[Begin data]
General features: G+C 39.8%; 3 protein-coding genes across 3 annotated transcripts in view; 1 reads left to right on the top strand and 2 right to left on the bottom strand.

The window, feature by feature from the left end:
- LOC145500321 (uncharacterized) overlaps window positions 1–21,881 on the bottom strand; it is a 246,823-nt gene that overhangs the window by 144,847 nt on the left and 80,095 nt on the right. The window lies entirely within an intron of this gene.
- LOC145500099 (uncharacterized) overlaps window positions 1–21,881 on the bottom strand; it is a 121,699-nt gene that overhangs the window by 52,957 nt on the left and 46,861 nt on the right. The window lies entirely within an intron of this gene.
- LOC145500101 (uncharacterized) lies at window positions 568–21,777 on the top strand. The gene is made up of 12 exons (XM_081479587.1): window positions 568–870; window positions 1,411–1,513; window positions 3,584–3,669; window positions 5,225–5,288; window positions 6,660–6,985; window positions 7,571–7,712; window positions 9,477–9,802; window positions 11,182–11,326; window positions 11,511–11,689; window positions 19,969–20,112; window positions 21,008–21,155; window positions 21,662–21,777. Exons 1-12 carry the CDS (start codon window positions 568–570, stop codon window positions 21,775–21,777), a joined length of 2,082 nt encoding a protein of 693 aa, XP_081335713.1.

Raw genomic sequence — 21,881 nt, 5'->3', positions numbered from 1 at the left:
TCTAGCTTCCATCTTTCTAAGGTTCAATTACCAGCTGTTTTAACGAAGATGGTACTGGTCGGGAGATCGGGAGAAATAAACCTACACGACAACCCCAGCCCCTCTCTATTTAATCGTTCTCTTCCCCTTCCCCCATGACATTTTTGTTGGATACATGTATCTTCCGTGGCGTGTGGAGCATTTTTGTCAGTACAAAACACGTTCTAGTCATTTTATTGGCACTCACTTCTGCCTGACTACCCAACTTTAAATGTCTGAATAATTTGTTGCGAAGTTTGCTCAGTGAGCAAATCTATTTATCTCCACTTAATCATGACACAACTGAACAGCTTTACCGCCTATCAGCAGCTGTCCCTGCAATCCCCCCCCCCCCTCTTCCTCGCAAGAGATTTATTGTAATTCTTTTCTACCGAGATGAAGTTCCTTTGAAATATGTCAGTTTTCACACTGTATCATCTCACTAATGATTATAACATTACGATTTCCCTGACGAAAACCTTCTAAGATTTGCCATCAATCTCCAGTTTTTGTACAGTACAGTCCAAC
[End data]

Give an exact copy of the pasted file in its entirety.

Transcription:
General features: G+C 39.8%; 3 protein-coding genes across 3 annotated transcripts in view; 1 reads left to right on the top strand and 2 right to left on the bottom strand.

The window, feature by feature from the left end:
- LOC145500321 (uncharacterized) overlaps window positions 1–21,881 on the bottom strand; it is a 246,823-nt gene that overhangs the window by 144,847 nt on the left and 80,095 nt on the right. The window lies entirely within an intron of this gene.
- LOC145500099 (uncharacterized) overlaps window positions 1–21,881 on the bottom strand; it is a 121,699-nt gene that overhangs the window by 52,957 nt on the left and 46,861 nt on the right. The window lies entirely within an intron of this gene.
- LOC145500101 (uncharacterized) lies at window positions 568–21,777 on the top strand. The gene is made up of 12 exons (XM_081479587.1): window positions 568–870; window positions 1,411–1,513; window positions 3,584–3,669; window positions 5,225–5,288; window positions 6,660–6,985; window positions 7,571–7,712; window positions 9,477–9,802; window positions 11,182–11,326; window positions 11,511–11,689; window positions 19,969–20,112; window positions 21,008–21,155; window positions 21,662–21,777. Exons 1-12 carry the CDS (start codon window positions 568–570, stop codon window positions 21,775–21,777), a joined length of 2,082 nt encoding a protein of 693 aa, XP_081335713.1.

Raw genomic sequence — 21,881 nt, 5'->3', positions numbered from 1 at the left:
TCTAGCTTCCATCTTTCTAAGGTTCAATTACCAGCTGTTTTAACGAAGATGGTACTGGTCGGGAGATCGGGAGAAATAAACCTACACGACAACCCCAGCCCCTCTCTATTTAATCGTTCTCTTCCCCTTCCCCCATGACATTTTTGTTGGATACATGTATCTTCCGTGGCGTGTGGAGCATTTTTGTCAGTACAAAACACGTTCTAGTCATTTTATTGGCACTCACTTCTGCCTGACTACCCAACTTTAAATGTCTGAATAATTTGTTGCGAAGTTTGCTCAGTGAGCAAATCTATTTATCTCCACTTAATCATGACACAACTGAACAGCTTTACCGCCTATCAGCAGCTGTCCCTGCAATCCCCCCCCCCCCTCTTCCTCGCAAGAGATTTATTGTAATTCTTTTCTACCGAGATGAAGTTCCTTTGAAATATGTCAGTTTTCACACTGTATCATCTCACTAATGATTATAACATTACGATTTCCCTGACGAAAACCTTCTAAGATTTGCCATCAATCTCCAGTTTTTGTACAGTACAGTCCAAC